The final, culminating movement, "Living, Breathing Earth,"  focuses on the act of breathing.  The composer noted that while we often take the inhalation and exhalation for granted, it is a basic process to all species. In the act of breathing, there is often a lingering after we inhale before we exhalation.  Therefore, the movement is cast in 5/4 time, 12345.  As she made her comments and demonstrated my thoughts turned to the Andean region of Peru whose elevation makes breathing quite arduous.  There is no taking breathing for granted at those altitudes!

Although related to the same basic theme, Tekeeyah (a call) has a different, but no less intriguing, back story.  In many, if not most cultures and religious traditions, there is some central sound that takes people to a different place.  This can happen even if the person listening is not a part of the tradition, it is that strong.  In the world of the American Indian it is the drum; for Andean Indians, the panpipe; in the Jewish tradition, the shofar.  Traditionally, the shofar is an instrument made from a ramshorn but the horns or other animals are also used.  The sounding of the shofar "awakes the soul."

It was then quite natural for composer Warshauer to use the shofar as the central instrument for this work  to awaken "our inner truth" and renew "connection to the earth and to each other."  I find it interesting that she chose the format of the concerto in that the word implies both singling out an instrument but also promoting cooperation (a concerted effort).

The shofar only needs a single note to get our attention but the composer was curious as to its expanded range of sounds and articulations.  Fortunately, she found in trombonist Haim Avitsur both the ability and curiosity to work with her.  Gradually, he discovered ways to play different tones, adapts brass techniques to develop articulations, and create dynamic flexibility.  At the discussion, Mr. Avitsur demonstrated the different kinds of sounds he learned how to produce and how he manages to coax the sounds from the horn.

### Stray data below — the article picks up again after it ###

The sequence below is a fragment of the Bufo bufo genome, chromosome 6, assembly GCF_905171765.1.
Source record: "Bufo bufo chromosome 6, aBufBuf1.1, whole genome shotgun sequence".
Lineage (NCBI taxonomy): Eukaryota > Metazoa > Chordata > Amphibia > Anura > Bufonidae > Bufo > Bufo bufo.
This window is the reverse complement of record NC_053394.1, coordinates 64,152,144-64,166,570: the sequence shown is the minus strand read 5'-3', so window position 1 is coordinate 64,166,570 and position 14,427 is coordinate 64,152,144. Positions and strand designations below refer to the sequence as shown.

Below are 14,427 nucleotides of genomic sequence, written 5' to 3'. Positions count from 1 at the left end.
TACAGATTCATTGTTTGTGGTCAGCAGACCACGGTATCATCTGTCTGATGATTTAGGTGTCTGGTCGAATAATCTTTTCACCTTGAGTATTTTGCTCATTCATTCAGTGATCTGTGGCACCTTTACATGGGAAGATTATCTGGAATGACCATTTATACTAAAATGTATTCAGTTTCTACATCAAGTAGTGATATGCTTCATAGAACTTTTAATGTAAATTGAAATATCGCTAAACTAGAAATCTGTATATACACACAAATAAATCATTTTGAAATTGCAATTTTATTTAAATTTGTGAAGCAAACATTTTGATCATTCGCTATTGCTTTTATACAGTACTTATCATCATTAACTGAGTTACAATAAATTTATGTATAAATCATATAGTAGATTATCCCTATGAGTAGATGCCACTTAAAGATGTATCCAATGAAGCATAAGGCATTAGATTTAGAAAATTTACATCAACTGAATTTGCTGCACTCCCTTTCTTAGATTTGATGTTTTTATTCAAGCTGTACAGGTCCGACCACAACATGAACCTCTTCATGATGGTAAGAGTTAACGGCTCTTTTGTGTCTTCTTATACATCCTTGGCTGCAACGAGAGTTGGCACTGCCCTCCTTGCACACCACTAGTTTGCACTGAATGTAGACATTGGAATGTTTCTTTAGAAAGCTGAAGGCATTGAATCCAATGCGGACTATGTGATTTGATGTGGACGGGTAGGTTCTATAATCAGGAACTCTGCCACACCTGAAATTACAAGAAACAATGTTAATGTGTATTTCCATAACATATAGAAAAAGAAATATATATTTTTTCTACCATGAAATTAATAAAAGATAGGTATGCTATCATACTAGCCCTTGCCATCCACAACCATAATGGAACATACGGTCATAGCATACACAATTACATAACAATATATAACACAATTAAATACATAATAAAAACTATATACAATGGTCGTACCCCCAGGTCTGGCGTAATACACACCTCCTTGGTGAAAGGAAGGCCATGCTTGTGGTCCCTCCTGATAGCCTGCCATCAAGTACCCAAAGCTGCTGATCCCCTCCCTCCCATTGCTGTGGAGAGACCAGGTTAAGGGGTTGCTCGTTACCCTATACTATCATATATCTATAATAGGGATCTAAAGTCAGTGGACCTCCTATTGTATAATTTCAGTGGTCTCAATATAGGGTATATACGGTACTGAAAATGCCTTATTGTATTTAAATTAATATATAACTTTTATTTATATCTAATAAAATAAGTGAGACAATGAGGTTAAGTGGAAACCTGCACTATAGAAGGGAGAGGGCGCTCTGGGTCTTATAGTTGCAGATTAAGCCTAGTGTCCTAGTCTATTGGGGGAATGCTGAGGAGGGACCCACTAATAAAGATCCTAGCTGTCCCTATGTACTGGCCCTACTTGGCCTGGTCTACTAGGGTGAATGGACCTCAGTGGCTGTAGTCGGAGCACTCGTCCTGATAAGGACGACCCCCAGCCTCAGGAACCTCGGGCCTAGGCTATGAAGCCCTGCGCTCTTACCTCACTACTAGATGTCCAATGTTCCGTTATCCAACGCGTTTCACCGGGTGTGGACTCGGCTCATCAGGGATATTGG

Each movement of the work represents a step from "awakening" to action to triumph.  As with the symphony, the composer begins with an aural vision and then discovers the means of bringing the vision to life.  I was especially taken with the second movement, "Breaking Walls," which conveys the idea of plowing the earth, an earth that might sometimes be rocky and resistant.  The dissonant, abrasive sounds underscore the challenges of responding to "the call."  I think that for Ms. Warshauer, the underlying message is not one of "control" or "subduing" as much as it is breaking through to the true potential of the endeavor, with the plowing of the rocky earth being the metaphor. 

The themes reflected on in these works are not new or isolated in her work.  They represent a continuation of both passion and sensitivity to our planet and its environment. 

Hearing Ms. Warshauer's comments so beautifully demonstrated by a violinist whose name I did not write down, Mr. Avitsur on the shofar and trombone, Ms. Warshauer at the piano, and audio clips of the orchestra recording created a marvelous introduction to this work.   It is to be hoped that the CD finds great success and that there will be many live performances of these works in the future.

No comments:

Post a Comment